Rising above nature


Good grief, it has been a long time since I last posted. I’ll do my best to get back on the wagon. My children are like kittens, and when I try to write or draw, they do the equivalent of a cat’s sitting on one’s newspaper, or knocking things off of shelves, only on a more problematic scale.

In lieu of a drawing, I present the painting above, which I love, done by my redoubtable mother-in-law. It looks like it could be a western North Carolina scene – it would look even more so if the blue trees in the background were mountains.

On to the burden of this post. It’s easy to wax idyllic about rural life. Our little vegetable gardens are producing like mad. There are pretty trees and flowers and horses and goats all around. On the other hand, there are also large snakes, spiders, and ticks; sweaty-hot days, weeds and thorns and poison ivy.

Poison ivy!  I had no idea of the hidden depths of this plant. It has settled comfortably down in our woods and has spread itself liberally. Did you know, that so much more than leaves of three which ought to be left be, poison ivy makes thick and horrifying V.O.U.S.s (Vines of Unusual Sizes)?  Hairy winding vines, some as thick as your arm (well, my arm) that climb up and choke trees? So I have learned, and we have a couple of fine specimens here, along with all their running branches. Our little homestead, if we were in England, might be named ironically “The Ivies.”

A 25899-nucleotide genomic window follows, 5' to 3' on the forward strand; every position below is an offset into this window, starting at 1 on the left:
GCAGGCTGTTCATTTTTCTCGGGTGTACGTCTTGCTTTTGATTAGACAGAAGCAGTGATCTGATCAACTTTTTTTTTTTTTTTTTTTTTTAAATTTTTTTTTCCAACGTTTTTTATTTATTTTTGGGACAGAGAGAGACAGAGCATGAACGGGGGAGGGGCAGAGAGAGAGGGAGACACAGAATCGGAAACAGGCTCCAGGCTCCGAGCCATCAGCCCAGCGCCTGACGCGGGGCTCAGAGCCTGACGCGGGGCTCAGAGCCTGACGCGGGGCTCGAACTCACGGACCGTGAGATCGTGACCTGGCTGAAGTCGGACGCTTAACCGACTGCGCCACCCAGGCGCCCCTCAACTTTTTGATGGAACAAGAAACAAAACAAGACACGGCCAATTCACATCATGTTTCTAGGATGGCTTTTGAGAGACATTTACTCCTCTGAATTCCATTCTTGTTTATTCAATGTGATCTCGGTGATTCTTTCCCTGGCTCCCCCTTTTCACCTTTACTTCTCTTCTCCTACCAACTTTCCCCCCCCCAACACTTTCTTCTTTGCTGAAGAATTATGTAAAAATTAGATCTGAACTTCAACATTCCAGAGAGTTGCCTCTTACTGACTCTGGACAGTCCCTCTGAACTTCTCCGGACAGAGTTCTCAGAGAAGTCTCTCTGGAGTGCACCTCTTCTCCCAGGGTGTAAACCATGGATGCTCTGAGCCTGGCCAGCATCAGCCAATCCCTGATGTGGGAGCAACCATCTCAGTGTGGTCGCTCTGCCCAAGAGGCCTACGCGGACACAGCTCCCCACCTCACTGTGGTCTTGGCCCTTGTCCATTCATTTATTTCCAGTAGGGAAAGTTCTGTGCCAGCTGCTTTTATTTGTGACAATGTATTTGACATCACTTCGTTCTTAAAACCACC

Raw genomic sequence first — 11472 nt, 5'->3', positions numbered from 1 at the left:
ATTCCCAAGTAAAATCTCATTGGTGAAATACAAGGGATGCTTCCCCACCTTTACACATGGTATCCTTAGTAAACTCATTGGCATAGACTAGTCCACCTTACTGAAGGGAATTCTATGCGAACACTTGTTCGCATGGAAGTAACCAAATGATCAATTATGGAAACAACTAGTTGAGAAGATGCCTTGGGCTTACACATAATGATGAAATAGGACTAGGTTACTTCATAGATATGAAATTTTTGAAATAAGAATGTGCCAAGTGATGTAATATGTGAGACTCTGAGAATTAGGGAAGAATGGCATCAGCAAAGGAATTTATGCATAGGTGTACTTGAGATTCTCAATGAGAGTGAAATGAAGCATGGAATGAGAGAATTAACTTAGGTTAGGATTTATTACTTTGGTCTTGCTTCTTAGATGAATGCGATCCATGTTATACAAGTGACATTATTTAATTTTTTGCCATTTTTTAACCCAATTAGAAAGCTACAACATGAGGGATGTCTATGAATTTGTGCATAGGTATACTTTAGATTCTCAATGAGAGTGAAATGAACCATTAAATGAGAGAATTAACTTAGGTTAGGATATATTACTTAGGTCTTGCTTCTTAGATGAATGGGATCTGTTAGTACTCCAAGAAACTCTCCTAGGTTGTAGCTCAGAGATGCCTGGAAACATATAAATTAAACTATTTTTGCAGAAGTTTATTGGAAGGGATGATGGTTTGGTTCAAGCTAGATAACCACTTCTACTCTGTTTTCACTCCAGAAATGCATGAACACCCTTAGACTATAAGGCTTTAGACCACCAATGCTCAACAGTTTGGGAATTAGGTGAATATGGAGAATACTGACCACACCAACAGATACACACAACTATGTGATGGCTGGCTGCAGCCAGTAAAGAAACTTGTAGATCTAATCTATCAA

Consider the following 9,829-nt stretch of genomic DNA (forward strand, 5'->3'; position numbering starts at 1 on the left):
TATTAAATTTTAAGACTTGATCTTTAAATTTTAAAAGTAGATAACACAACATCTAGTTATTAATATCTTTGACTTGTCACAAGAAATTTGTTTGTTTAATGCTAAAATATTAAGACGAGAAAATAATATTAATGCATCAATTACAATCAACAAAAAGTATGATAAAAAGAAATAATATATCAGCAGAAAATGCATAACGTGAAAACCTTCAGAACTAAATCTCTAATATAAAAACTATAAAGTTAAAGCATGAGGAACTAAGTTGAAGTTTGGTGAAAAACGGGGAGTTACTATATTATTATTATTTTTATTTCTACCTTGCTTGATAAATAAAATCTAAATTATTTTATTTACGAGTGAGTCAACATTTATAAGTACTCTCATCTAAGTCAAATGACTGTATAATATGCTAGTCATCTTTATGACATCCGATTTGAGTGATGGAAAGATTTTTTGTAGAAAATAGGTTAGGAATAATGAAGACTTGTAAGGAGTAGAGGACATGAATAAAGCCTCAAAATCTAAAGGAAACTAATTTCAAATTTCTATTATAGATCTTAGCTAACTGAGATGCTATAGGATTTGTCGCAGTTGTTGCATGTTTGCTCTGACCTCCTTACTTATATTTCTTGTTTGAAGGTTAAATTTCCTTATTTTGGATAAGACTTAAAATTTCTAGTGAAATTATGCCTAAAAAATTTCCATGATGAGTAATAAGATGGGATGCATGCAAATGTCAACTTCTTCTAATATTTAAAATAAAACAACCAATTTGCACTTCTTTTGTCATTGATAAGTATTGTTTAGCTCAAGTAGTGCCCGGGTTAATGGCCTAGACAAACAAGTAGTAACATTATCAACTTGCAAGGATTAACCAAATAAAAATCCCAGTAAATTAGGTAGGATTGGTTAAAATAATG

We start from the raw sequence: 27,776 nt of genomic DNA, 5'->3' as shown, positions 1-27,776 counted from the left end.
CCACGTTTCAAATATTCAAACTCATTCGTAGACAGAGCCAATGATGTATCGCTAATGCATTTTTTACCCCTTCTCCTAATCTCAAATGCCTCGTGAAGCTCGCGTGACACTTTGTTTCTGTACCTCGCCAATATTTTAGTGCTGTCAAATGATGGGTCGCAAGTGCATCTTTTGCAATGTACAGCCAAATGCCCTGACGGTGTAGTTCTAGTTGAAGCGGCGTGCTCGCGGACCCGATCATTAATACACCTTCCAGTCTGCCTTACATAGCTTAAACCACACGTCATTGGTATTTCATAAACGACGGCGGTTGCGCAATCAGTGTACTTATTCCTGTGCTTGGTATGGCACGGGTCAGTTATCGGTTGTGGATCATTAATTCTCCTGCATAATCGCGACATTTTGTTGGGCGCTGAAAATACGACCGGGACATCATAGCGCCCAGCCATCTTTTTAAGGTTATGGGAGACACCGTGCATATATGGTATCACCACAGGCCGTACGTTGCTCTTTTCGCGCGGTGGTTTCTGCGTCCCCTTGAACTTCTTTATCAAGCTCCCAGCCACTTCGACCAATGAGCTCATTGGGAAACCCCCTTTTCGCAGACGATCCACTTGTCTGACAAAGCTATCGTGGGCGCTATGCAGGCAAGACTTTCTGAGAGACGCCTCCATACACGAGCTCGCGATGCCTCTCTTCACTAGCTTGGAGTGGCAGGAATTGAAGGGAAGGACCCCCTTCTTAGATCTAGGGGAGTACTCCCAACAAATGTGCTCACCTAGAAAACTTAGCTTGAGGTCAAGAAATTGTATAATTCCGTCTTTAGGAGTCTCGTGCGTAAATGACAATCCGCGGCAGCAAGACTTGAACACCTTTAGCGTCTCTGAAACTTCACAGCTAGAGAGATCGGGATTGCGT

My sister and I, when we are NOT feeling the idyllic side of nature, declaim a version of Katharine Hepburn’s character’s words from The African Queen – “Nature…is what we are put in this world to rise above.”  A couple of weeks ago I went down into the woods, full of vim, to forge some trails. If you want to experience a physical analog of the dark and tortuous depths of human nature, come and visit our woods. Long neglected, it’s got scads of matted thorns, fallen logs, decay, even a dark and spooky gully. It’s given me a new appreciation for park services – and for saints.

If you want to see it you might come soon. I emerged after 45 minutes to ask my husband to get hold of a Bobcat. Untouched nature has a lot of fans, but civilization is a lovely thing, so say I.

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